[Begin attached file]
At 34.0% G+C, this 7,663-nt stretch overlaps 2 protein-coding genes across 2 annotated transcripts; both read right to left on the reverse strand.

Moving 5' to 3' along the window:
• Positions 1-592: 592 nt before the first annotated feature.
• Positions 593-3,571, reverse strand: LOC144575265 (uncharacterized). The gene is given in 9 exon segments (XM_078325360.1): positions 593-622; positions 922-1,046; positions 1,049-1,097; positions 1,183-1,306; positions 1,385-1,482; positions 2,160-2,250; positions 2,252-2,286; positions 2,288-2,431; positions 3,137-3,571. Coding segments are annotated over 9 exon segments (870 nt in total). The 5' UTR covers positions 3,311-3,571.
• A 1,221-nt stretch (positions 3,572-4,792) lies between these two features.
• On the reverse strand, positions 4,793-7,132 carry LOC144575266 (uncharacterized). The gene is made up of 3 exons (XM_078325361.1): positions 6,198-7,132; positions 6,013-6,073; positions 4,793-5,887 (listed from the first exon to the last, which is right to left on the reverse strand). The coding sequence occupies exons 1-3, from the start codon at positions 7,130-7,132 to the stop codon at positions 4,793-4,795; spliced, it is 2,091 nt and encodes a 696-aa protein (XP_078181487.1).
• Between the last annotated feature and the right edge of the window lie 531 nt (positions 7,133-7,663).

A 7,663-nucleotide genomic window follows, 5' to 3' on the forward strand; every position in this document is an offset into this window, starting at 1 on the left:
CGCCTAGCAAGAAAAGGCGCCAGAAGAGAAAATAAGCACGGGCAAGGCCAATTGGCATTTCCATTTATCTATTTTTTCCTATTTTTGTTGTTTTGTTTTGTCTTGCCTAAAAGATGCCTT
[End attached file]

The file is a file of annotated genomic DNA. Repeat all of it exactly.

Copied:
At 34.0% G+C, this 7,663-nt stretch overlaps 2 protein-coding genes across 2 annotated transcripts; both read right to left on the reverse strand.

Moving 5' to 3' along the window:
• Positions 1-592: 592 nt before the first annotated feature.
• Positions 593-3,571, reverse strand: LOC144575265 (uncharacterized). The gene is given in 9 exon segments (XM_078325360.1): positions 593-622; positions 922-1,046; positions 1,049-1,097; positions 1,183-1,306; positions 1,385-1,482; positions 2,160-2,250; positions 2,252-2,286; positions 2,288-2,431; positions 3,137-3,571. Coding segments are annotated over 9 exon segments (870 nt in total). The 5' UTR covers positions 3,311-3,571.
• A 1,221-nt stretch (positions 3,572-4,792) lies between these two features.
• On the reverse strand, positions 4,793-7,132 carry LOC144575266 (uncharacterized). The gene is made up of 3 exons (XM_078325361.1): positions 6,198-7,132; positions 6,013-6,073; positions 4,793-5,887 (listed from the first exon to the last, which is right to left on the reverse strand). The coding sequence occupies exons 1-3, from the start codon at positions 7,130-7,132 to the stop codon at positions 4,793-4,795; spliced, it is 2,091 nt and encodes a 696-aa protein (XP_078181487.1).
• Between the last annotated feature and the right edge of the window lie 531 nt (positions 7,133-7,663).

A 7,663-nucleotide genomic window follows, 5' to 3' on the forward strand; every position in this document is an offset into this window, starting at 1 on the left:
CGCCTAGCAAGAAAAGGCGCCAGAAGAGAAAATAAGCACGGGCAAGGCCAATTGGCATTTCCATTTATCTATTTTTTCCTATTTTTGTTGTTTTGTTTTGTCTTGCCTAAAAGATGCCTT